The Women Code Breakers Who Unmasked Soviet Spies

I enjoy puzzles, but breaking code is far above anything I can do. This is a fascinating look at the women involved in Cold War efforts to break codes and find Soviet spies. While many of the men involved have been profiled, the women have not. As the article notes, most of them never talked about the work they did.

Writers Have Always Loved Mobile Devices

I enjoy moving to different locations to write and have a bag set up with many of the tools I will need. Turns out, long before there were laptops and tablets, other writers had their own version of a mobile workspace.

Can Crime Fiction Help Combat the Opioid Crisis?

As I writer, I want to think my work can make a difference, be it educating or entertaining. The article writer hopes that focusing on the opioid crisis in her crime fiction will bring attention and solutions for the drug problem devastating her home state (and the country).

 

Libraries and Me

Public Library Camden Arkansas

I have used the library most of my life, starting with the Public Library in Camden, Arkansas.* Momma checked out books for me until, when I was about seven or 8, she took me to get my own library card. We climbed the steps to the red brick building, pushed open the heavy door, and stepped inside. As always, I immediately noticed how quiet it was, hearing only the sounds of hushed voices and the librarians checking in and reshelving books. Approaching the desk, Momma told the librarian I wanted to get my own library card. She smiled, took my name, completed the paperwork, and handed me my card with a reminder to bring it with me when I wanted to check out books.

I then headed to the children’s section to slowly look through the shelves of books. While I had books at home to read, the library gave me a larger selection to explore, and I believe having access to them helped grow my interest in reading. Finally selecting a few new ones along with some favorites, I carried them to the desk and handed them and my card to the librarian. She removed the check out cards, stamped them with the return date, and handed the books back to me, telling me to enjoy them. I walked out feeling very grown up.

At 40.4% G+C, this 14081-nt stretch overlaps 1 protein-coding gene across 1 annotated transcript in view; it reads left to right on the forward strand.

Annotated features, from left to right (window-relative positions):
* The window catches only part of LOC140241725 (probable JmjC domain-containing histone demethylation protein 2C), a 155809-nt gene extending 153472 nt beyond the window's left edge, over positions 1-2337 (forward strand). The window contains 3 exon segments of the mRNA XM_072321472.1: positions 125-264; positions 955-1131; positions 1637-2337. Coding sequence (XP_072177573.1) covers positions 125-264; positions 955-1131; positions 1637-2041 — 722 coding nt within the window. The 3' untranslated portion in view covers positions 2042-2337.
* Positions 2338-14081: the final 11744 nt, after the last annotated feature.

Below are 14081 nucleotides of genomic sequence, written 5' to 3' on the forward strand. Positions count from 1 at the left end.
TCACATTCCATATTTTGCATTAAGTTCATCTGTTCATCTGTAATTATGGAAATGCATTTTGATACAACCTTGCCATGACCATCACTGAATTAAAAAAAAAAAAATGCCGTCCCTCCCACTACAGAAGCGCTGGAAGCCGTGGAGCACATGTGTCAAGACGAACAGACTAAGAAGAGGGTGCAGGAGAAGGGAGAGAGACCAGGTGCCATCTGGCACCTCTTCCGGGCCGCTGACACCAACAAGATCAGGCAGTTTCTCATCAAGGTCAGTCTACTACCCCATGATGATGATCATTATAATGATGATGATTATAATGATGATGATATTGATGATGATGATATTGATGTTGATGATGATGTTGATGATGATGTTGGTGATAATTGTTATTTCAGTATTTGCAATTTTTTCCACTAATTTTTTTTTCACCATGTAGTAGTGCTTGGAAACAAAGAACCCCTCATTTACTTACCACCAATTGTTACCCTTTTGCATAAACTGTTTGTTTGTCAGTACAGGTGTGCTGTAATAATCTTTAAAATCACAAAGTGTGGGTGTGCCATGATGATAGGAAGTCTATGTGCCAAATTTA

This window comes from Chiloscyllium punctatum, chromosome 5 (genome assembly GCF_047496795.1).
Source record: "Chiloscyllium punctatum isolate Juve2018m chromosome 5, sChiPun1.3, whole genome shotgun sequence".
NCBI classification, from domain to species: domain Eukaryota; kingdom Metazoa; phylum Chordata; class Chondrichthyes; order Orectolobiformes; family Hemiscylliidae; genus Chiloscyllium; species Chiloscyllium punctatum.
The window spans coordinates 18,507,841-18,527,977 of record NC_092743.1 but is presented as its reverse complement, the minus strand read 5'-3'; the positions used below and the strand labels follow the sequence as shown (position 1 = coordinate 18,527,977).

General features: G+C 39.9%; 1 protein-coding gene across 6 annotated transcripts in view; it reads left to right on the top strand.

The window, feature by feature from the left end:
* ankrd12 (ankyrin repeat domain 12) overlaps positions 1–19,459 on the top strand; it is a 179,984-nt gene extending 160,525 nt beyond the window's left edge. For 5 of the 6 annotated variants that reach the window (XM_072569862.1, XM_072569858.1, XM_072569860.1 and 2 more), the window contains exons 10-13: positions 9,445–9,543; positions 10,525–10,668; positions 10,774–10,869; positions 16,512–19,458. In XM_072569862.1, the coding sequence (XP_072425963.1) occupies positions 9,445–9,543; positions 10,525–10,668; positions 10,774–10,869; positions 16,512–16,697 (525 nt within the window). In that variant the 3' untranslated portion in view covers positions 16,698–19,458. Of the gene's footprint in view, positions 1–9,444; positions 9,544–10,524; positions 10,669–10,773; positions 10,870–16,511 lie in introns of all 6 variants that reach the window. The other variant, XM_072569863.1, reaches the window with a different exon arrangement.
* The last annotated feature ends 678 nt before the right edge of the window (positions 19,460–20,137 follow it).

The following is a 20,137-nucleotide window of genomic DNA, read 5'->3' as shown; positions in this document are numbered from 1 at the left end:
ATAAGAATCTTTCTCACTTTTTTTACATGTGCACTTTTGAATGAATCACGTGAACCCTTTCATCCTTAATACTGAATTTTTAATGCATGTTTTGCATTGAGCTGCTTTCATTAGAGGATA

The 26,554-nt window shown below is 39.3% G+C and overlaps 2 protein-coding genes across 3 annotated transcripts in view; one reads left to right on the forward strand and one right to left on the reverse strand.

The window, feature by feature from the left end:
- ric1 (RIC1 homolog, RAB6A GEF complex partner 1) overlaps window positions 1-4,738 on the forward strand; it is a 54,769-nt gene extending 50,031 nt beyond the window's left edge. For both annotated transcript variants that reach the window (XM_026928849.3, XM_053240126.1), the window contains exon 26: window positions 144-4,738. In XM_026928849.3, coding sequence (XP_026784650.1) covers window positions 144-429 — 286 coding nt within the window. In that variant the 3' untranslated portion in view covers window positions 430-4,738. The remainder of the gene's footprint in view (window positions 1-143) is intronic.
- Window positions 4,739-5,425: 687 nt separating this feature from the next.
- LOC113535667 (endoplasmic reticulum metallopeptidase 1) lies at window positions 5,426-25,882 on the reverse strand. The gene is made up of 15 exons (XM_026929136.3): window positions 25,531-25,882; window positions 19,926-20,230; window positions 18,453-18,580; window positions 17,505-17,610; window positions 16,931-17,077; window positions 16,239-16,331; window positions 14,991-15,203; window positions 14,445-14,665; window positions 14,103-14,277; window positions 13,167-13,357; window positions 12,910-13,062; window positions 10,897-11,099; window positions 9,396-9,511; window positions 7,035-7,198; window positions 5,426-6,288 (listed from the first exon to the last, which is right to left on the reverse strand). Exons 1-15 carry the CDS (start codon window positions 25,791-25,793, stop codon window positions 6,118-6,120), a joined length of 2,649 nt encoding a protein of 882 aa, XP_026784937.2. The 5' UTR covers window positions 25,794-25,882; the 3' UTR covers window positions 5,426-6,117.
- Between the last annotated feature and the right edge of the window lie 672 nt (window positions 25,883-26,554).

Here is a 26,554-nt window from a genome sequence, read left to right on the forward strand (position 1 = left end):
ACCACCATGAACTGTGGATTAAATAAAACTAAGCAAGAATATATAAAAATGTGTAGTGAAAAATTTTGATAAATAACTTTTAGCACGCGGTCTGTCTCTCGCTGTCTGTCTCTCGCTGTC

As I got older, there were fewer trips to the library. I amassed quite a collection of Nancy Drew Mystery Stories, which I read and reread, and romance novels. By high school, English classes required reading many classic works, and with other homework, left little time for pleasure reading. This situation only worsened when I was in college and graduate school. By now, trips to the library were to conduct research for school projects. This was the 1980s before you could find information with an internet connection and a few clicks of a computer mouse. I would wander through the stacks for the books I needed, carefully checking what was located on either side of it, a tip I learned from a professor that I continue using today. Sometimes what I needed was stored on microfilm or microfiche, or was located in a specialized library elsewhere on campus. Other times the resource wasn’t available locally but could be obtained through interlibrary loan, another wonderful service offered by libraries. I cannot count the hours I spent researching and studying in libraries as a young adult. The quiet atmosphere, which I had first noticed as a child, was the perfect change to department study rooms or cramped student housing. Living in England for a year, I researched my Master’s degree thesis in a nearby library, soaking up the history that surrounded me.